Student Spotlight: Catherine Cheng

Majors: Canfield BHP, Finance, Certificate of Computer Science

Company: Evercore Investment Banking – Manhattan

Position: Summer Investment Banking Analyst – Mergers and Acquisitions

Topics of Interest: Finance, Mergers and Acquisitions, and Venture Capital

Class: Senior, Class of 2020

Catherine Cheng is a rising senior who’s excited for her final year in college. Throughout her first three years at UT, she focused on the University Securities Investment Team (USIT) – a finance organization out of the McCombs School of Business where she is the sitting president. Next year, she plans on starting a new internal USIT division focused on market intelligence where the topics of computer and data science will integrate with the more traditional aspects of finance – an integration that she and her peers at USIT have long asked for. Catherine and her team hope to establish this new division at USIT for the benefit of future generations and enable students of all majors to learn and pursue their interests in quantitative finance and data science.

Additionally, Catherine has been an active member of the Genesis Program – a student alumni effort to help student entrepreneurs raise capital at UT – where she currently serves as Due Diligence Partner. Catherine explains that she’s always been interested in finance and more specifically, venture-capital. “That’s basically what my journey has been like here at McCombs. I’m focusing on finance but more specifically, helping student entrepreneurs. Going into senior year, I’m actually really excited to have slightly fewer classes because it means I’m going to have more time to give back to both the finance and entrepreneurship communities.”

When Catherine made her college decision, she wrote an op-ed piece for the student-run publication “FreshU” titled, ‘Why I Rejected MIT’, and if you haven’t already read it, I encourage you to do so. Catherine discusses her reasons for deciding on Canfield BHP at UT versus the Massachusetts Institute of Technology (MIT). It’s a wonderfully-refreshing look behind a student’s indecision between two outstanding programs and the process of elimination. I wanted to talk to her about her thoughts behind this piece and more.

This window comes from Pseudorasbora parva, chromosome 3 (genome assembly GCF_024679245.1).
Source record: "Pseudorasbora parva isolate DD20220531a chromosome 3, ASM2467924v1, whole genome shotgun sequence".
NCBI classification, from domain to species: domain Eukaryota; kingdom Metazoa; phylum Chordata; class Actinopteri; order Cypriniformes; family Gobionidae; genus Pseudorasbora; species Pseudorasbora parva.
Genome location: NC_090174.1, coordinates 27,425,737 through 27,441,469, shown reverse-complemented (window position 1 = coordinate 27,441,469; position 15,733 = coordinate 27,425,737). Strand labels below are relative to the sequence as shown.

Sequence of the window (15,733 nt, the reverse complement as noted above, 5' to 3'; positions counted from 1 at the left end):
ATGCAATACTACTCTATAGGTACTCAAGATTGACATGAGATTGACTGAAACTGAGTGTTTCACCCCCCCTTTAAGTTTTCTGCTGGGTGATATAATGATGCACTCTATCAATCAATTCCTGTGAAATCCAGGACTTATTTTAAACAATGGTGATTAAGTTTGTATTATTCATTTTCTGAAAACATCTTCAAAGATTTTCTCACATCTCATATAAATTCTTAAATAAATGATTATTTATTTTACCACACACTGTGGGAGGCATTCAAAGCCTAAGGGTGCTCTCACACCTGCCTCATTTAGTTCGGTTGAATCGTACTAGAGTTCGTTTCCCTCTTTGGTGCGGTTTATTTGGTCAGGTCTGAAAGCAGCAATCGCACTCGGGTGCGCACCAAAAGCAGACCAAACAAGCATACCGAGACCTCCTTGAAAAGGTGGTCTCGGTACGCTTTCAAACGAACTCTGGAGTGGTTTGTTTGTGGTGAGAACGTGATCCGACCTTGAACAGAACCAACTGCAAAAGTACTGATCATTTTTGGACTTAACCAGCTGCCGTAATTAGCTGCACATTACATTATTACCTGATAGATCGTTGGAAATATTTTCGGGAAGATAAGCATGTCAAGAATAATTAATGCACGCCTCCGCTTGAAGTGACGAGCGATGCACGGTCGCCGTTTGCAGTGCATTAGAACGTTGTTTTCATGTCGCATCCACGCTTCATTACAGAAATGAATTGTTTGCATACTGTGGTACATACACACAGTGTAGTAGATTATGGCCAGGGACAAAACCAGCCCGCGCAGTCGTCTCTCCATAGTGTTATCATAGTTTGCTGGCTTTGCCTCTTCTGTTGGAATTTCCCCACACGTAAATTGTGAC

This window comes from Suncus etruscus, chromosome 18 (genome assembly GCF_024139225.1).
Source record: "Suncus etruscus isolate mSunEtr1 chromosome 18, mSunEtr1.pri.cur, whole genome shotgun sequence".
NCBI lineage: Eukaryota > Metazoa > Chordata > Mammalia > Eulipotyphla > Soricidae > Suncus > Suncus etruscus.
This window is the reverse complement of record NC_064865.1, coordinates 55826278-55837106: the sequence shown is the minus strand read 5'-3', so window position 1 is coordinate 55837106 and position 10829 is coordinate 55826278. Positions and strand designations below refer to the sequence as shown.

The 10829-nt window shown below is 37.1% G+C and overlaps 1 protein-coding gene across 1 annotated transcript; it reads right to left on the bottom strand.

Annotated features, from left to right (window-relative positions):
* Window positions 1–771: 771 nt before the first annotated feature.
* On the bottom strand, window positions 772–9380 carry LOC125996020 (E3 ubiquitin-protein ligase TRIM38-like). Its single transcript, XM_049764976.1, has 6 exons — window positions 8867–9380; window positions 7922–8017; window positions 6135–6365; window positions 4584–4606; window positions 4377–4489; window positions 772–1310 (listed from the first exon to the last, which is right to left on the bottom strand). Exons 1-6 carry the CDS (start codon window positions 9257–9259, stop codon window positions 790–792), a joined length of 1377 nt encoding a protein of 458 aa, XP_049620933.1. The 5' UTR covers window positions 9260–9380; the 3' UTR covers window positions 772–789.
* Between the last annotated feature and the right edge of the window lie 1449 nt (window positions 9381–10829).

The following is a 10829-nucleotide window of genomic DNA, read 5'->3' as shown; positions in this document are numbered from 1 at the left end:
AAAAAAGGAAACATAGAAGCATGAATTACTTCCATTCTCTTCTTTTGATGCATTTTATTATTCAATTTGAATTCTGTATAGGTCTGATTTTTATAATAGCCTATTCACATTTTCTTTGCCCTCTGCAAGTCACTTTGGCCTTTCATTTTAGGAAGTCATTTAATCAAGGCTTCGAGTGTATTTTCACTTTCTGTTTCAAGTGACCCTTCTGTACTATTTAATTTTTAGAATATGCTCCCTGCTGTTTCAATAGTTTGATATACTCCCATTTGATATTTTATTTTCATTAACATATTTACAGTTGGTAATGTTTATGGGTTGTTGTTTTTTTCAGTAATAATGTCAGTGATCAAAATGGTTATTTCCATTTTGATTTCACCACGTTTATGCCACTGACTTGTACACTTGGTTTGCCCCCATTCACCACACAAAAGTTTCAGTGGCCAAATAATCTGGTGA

I read your article on “FreshU” and thought it was wonderful. Now that your junior year is practically over and you’ve spent three years at UT and Canfield BHP, how do you feel about your decision to come here? What have been your takeaways so far?

This is a question my parents actually ask me a lot because they weren’t the biggest fans of my decision. Of course, I have a deep love for both universities, and I continue to believe both schools are absolutely amazing – that’s why the choice was so difficult for me. At the end of the day, though, my answer has always been that I think coming to UT is one of the best decisions I’ve made in my life. I think the reason why I say that is because I have met a group of incredible people who are passionate about business here and that’s what I came to college to learn more about.

The community aspect has really driven it home for me. Between the team that I found at USIT and Genesis and through the Canfield Business Honors Program, I’ve met so many incredible people who are all doing incredible things that they’re really passionate about. It’s really inspiring and I think that’s the best part about UT. I’ve also had the chance to interact with students studying engineering and computer science through Genesis. Since there are so many students here, it means the opportunities are really endless, and you can go wherever your heart desires. Having the opportunity to be more hands-on with my learning is crucial – whether that’s through extracurriculars or internships.

Austin is also a great place to be because there are so many technical and finance firms around this region. It affords you the opportunity to go work at one of these firms during the semester and start making connections in the community. I’ve met some great mentors along the way simply doing that.